Why, Ciara, why? That's the question we've been asking ever since we saw the R&B star's latest video, "I Bet," in which she straps on a pair of pointe shoes.
You may be thinking, "OK, it can't be that bad...right?" Well, let's just say #SickleCity Ballet Company has found its newest principal:
She's lucky her ankles survived the making of this video.
Look, we're huge fans of ballet—and dance in general—in mainstream music videos. We seriously flipped when Shaping Sound backed up Carrie Underwood, and when Florence + The Machine's "Spectrum" featured dancers from California's Southland Ballet Academy/Festival Ballet Theatre; we were all about TSwift's witty Swan Lake parody and Kanye West's "Runaway" video. But Ciara's attempt at pointework is another story.
Now, Ciara does deserve a lot of credit. She looks pretty fantastic (barefoot) in that white leo and matching legwarmers—amazing enough to rival Queen Bey herself. Example A:
Everyone needs a white turtleneck bodysuit #fierce.
And the video's moments of pure hairography genius are stunning. Example B:
But then an image like Example C flashes across the screen, and all that was right in the world is forgotten:
Wait for it...
...some things you can't unsee.
Unless you're a trained ballet dancer, and you know for a fact you won't injure yourself (or your viewers' eyes), just leave the pointe shoes out of it. That's our PSA and we're sticking to it.
What do you think about Ciara's video? Are you having Free People flashbacks? Or do you think we're overreacting? Take a look at "I Bet" below, and let us know your thoughts in the comments.
Have you seen Jess Godwin's "Fool Me Once" video starring "Dance Moms" cutie Chloe Lukasiak? It's been making waves on the interwebs since it dropped last week. Godwin's soulful piano ballad pairs perfectly with Chloe's lyrical movement—which was smartly choreographed by Dance Spirit fave Kyle Hanagami. It's the perfect video for a quiet Saturday afternoon:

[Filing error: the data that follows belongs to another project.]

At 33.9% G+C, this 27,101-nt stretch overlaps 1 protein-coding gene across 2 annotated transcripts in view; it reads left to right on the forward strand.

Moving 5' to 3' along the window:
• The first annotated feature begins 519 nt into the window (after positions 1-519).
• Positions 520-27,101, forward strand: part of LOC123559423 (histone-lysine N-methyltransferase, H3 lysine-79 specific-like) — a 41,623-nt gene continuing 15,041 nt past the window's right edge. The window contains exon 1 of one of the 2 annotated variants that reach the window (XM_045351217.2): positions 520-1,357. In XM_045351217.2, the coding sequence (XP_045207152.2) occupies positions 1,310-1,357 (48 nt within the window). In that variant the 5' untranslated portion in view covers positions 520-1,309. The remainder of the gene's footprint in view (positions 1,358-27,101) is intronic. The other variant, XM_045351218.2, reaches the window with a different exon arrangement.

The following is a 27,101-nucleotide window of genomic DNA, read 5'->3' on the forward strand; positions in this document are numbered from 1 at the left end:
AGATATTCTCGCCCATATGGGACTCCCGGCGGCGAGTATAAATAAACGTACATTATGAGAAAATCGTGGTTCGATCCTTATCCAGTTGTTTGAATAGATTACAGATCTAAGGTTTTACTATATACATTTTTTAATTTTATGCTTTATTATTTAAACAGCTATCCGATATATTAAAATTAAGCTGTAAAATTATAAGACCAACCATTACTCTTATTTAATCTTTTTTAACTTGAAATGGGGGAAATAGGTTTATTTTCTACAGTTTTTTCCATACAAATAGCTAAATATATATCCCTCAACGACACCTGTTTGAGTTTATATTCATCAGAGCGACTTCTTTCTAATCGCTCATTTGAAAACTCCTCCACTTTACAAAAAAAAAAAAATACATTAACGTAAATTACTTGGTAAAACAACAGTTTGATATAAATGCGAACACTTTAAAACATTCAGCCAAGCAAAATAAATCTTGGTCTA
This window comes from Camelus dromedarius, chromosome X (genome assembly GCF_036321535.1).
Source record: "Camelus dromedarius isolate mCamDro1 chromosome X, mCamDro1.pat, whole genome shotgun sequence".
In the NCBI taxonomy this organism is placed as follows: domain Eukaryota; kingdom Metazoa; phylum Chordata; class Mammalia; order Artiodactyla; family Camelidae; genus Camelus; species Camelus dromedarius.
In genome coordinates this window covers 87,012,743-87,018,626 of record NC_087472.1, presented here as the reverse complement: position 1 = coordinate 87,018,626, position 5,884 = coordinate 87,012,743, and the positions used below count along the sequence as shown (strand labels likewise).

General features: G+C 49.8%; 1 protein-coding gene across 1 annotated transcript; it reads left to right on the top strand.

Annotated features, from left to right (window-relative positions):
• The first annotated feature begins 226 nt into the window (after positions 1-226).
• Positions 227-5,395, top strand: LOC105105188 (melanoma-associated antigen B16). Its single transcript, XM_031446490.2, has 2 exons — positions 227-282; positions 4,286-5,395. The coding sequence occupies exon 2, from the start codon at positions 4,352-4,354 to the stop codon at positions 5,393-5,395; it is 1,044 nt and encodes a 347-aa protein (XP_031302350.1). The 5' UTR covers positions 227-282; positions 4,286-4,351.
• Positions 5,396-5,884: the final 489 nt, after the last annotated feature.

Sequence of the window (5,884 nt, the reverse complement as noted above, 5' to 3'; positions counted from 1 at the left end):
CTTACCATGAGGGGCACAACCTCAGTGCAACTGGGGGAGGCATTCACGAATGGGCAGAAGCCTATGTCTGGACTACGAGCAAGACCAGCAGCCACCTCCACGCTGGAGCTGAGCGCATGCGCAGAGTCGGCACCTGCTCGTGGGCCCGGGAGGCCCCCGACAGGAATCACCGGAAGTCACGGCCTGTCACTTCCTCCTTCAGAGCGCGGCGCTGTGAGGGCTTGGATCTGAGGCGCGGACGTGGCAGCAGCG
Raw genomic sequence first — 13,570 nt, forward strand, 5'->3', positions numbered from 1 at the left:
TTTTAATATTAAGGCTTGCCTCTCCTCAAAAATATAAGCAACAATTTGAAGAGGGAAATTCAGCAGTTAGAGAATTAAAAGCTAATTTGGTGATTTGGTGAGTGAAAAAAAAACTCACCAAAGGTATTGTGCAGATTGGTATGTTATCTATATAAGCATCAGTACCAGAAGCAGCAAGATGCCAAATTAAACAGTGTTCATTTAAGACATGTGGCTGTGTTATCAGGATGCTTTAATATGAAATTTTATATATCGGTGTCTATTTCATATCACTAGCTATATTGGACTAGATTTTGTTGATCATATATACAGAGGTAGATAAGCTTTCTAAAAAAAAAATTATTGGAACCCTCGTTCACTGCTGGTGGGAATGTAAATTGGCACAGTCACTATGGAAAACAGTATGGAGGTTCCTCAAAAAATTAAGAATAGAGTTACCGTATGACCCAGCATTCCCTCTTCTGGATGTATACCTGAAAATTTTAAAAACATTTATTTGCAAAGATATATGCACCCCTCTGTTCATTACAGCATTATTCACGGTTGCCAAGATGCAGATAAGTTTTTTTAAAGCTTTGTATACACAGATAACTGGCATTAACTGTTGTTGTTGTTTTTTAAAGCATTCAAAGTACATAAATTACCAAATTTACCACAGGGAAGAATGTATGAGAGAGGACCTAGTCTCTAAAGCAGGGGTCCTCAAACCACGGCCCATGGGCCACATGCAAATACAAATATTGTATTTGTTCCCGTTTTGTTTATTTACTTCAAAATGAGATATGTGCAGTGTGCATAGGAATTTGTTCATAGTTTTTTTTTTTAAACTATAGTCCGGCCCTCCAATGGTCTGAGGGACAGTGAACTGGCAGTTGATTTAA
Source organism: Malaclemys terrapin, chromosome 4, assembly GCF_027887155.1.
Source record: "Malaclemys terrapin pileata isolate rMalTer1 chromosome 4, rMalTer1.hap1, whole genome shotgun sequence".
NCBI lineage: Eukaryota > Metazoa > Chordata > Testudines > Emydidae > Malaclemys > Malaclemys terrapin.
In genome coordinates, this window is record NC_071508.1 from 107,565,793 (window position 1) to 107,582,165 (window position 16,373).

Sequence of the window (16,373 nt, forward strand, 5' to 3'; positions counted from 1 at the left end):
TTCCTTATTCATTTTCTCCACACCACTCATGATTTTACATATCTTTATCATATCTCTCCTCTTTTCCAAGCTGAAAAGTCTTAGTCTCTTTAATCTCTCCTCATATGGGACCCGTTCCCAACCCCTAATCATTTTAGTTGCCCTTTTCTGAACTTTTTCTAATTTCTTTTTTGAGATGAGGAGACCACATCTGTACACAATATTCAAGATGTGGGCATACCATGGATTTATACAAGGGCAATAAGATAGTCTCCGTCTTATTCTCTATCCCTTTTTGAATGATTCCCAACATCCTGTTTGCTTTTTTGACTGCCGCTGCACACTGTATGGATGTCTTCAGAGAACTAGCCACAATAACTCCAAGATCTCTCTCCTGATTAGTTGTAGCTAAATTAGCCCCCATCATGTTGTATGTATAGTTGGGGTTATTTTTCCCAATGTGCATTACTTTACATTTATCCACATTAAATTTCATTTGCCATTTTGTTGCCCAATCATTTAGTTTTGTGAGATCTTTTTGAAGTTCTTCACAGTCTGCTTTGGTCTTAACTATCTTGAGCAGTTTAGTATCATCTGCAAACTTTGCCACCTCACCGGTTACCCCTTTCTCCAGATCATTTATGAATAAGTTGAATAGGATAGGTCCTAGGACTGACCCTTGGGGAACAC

"Dance Moms" super-fans may remember Goodwin's song from the show: Maddie and Kendall both performed a solo to "Fool Me Once" on Season 4, but Chloe wasn't given the chance (#dramz). Now it's Chloe's time to shine—and shine she does!
You've got to admit it though: While the finished product is stunning, there's something even more fulfilling about watching Chloe's rehearsals with Hanagami. Get all the behind-the-scenes action in Chloe's video below. You won't regret it!
Ever since Carrie Underwood played Maria Von Trapp in NBC's "The Sound of Music Live!," the country singer has had a special place in our hearts. But last night, when she revealed her new video for "Something in the Water" on Twitter, we fell even deeper in love. Why? Because it features none other than our favorite favorites: the gorgeous dancers of Shaping Sound.
Is that my heart singing—or yours?
Just wait 'til you see these dancers ankle deep in water. Their splish-splashy moves were created by Travis Wall, and they pair perfectly with Carrie's soulful voice. And when you think it can't get any better, minute 2:50 hits: The backup choir starts in with undertones of "Amazing Grace" and Shaping Sound busts out a huge, sweeping finale in unison. Chills. Just chills.